Catering to various languages when expanding to foreign markets is an effective way to spread one’s brand. The process of translation marketing is complex as-is, requiring specialized language and creative writing skills many call transcreation. But when dealing with bilingual target markets, it adds a whole new dimension of complexity to the campaign.
An individual who is bilingual is defined as a person who speaks two languages. Going deeper, it is also often an individual who is exposed to two different cultures. According to a 2014 survey from the United Nations, over 232 million people are living outside of their home countries. In the U.S., the 2010 Census uncovered that 16 percent of the population are Hispanics and 5 percent are Asians.
Furthermore, businesses should be aware that bilingual demographics in many countries are growing at a rapid rate. From 2000 to 2010, Hispanic and Asian communities grew at a whopping 43 percent in the U.S., based a report titled “Crossing the cultural divide through bilingual advertising: The moderating role of brand cultural symbolism” from the International Journal of Research in Marketing (IJRM). “This demographic shift, like all the previous ones, brings with it profound political, social, and cultural implications,” said Matt Palmquist, an Oakland-based business journalist.
When appealing to such demographics, businesses have the option to run less culturally symbolic ads to meet the demands of locals and bilinguals in a foreign area. This practice is common, but the results are often inconsistent. In the past five years, several large brands have instead shifted to investing in culturally rich ads. For example, in 2013 Wal-Mart spent $60 million on specially targeted ads to reach Hispanics living in the U.S., who are considered bilingual or bicultural. Another example comes from Coke’s bilingual advertising strategy in India and Pakistan. The company’s taglines were either completely in English or in Urdu. The two sets of languages were designed to appeal to both (local and foreign) communities in the region.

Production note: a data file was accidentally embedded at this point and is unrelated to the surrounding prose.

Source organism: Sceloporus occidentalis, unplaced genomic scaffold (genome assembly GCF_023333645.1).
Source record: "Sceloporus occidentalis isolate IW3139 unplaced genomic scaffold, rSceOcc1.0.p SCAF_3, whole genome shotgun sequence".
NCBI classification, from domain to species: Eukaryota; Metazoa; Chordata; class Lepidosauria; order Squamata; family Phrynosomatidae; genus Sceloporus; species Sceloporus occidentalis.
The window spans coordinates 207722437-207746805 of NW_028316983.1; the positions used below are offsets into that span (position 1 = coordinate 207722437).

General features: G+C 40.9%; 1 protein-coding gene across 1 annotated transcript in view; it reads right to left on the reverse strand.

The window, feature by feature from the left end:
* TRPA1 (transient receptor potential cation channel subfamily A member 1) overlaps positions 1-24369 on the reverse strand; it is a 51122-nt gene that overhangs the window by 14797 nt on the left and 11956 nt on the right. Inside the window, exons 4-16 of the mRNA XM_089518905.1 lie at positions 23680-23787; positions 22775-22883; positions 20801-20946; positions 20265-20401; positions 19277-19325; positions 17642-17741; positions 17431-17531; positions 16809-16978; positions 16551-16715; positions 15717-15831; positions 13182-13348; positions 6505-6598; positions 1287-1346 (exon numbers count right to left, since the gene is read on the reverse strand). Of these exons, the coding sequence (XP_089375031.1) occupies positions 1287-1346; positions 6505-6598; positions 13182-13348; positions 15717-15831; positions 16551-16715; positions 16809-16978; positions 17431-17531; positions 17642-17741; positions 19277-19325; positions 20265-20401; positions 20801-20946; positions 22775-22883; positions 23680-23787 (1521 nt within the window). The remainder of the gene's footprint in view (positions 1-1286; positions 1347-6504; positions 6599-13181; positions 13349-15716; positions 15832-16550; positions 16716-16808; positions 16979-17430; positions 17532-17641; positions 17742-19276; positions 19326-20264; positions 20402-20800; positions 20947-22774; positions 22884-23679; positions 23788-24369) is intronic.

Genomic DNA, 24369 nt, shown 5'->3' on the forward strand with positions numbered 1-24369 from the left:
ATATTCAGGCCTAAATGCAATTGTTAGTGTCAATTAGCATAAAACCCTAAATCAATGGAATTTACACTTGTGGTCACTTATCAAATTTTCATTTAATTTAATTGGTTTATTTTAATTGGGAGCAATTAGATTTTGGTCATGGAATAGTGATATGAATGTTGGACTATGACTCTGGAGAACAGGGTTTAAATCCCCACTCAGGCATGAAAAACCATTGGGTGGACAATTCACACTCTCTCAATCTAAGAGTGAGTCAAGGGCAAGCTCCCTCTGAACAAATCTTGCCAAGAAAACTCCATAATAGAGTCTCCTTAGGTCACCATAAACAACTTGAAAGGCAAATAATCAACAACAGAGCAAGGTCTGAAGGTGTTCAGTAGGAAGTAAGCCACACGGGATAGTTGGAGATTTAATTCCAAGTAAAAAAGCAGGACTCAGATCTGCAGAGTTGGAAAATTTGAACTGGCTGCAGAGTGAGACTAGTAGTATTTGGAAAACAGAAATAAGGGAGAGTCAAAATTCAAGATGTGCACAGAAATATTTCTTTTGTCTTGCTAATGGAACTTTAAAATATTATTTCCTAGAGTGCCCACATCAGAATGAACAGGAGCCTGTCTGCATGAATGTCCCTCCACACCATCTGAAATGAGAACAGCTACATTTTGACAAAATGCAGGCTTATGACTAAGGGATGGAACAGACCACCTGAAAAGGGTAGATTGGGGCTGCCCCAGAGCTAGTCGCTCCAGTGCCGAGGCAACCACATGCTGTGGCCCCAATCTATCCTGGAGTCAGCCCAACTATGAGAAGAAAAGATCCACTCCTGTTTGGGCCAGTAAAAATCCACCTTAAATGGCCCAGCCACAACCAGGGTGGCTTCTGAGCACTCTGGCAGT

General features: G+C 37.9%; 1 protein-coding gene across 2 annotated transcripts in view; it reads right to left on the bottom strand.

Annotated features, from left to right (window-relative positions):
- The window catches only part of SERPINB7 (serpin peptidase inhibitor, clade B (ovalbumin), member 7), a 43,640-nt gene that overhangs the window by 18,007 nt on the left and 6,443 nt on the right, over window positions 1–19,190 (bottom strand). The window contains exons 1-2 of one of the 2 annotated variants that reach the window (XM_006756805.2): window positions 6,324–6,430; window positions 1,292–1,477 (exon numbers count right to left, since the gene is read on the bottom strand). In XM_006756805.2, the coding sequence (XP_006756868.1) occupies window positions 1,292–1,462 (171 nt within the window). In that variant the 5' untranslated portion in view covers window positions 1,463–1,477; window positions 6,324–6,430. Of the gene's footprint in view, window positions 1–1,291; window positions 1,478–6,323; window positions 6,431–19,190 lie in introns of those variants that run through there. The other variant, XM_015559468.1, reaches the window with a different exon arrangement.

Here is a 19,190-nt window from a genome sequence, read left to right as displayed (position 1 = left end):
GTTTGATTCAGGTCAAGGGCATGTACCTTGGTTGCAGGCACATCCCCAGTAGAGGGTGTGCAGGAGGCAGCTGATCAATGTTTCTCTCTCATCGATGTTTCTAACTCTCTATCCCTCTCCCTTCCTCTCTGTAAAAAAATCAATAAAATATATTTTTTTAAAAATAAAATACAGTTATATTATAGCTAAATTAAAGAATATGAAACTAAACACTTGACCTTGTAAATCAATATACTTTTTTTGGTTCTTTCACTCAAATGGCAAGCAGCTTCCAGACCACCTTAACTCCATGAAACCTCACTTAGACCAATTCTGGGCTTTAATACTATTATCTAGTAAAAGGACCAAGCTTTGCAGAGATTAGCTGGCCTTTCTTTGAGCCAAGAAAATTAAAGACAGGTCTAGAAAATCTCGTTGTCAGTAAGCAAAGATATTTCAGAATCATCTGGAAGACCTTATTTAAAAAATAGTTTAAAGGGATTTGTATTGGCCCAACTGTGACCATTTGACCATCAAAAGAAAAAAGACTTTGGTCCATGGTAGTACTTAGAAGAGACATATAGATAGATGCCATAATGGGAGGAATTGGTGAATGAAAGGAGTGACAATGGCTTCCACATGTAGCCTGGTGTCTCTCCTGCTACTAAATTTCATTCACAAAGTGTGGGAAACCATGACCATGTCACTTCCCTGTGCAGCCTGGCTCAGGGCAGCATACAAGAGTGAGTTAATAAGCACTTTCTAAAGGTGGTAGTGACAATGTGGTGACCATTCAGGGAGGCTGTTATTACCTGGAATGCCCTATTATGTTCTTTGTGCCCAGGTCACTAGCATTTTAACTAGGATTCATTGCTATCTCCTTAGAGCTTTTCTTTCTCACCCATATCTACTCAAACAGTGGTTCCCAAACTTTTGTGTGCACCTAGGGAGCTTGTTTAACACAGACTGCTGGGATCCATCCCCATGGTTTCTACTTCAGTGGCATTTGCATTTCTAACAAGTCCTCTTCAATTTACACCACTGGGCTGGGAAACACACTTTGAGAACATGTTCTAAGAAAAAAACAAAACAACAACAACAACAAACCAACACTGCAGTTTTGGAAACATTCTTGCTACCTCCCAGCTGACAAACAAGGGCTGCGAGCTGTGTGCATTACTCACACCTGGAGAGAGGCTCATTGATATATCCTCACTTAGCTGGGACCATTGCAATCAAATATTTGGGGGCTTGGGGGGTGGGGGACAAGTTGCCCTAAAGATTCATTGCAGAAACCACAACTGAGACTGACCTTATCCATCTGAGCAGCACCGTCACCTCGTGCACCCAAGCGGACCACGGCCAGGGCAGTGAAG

Translation marketing plays a crucial role in bilingual advertising. With the proliferation of local, culturally immersive advertising trends, companies may need to carefully monitor the accuracy level of their ad translations. This is because some words in one’s native language may come with more emotional weight and deeper personal attachments. In a study conducted by Luna and Peracchio (2005), the group cited that businesses that use product names with Spanish terminology origins invoke feelings of national pride and comfort for Hispanic bilinguals.
“One challenge in appealing to ethnically diverse populations is that members of these groups may be at different stages of acculturation, with varying receptiveness to ethnic marketing efforts. One such group is bicultural individuals who identify with both their home and host cultures,” explained Umut Kubat and Vanitha Swaminathan, authors of the IJRM marketing paper.
With 20 percent of U.S.-based consumers considering themselves bilingual (based on statistics from the U.S. Census Bureau) and over 66 percent of children growing up in bilingual environments, investing in a bilingual marketing strategy to boost consumer appeal has become increasingly important in competitive markets. To ensure accurate translations and staying on message, businesses may consider engaging companies that specialize in translation marketing services.
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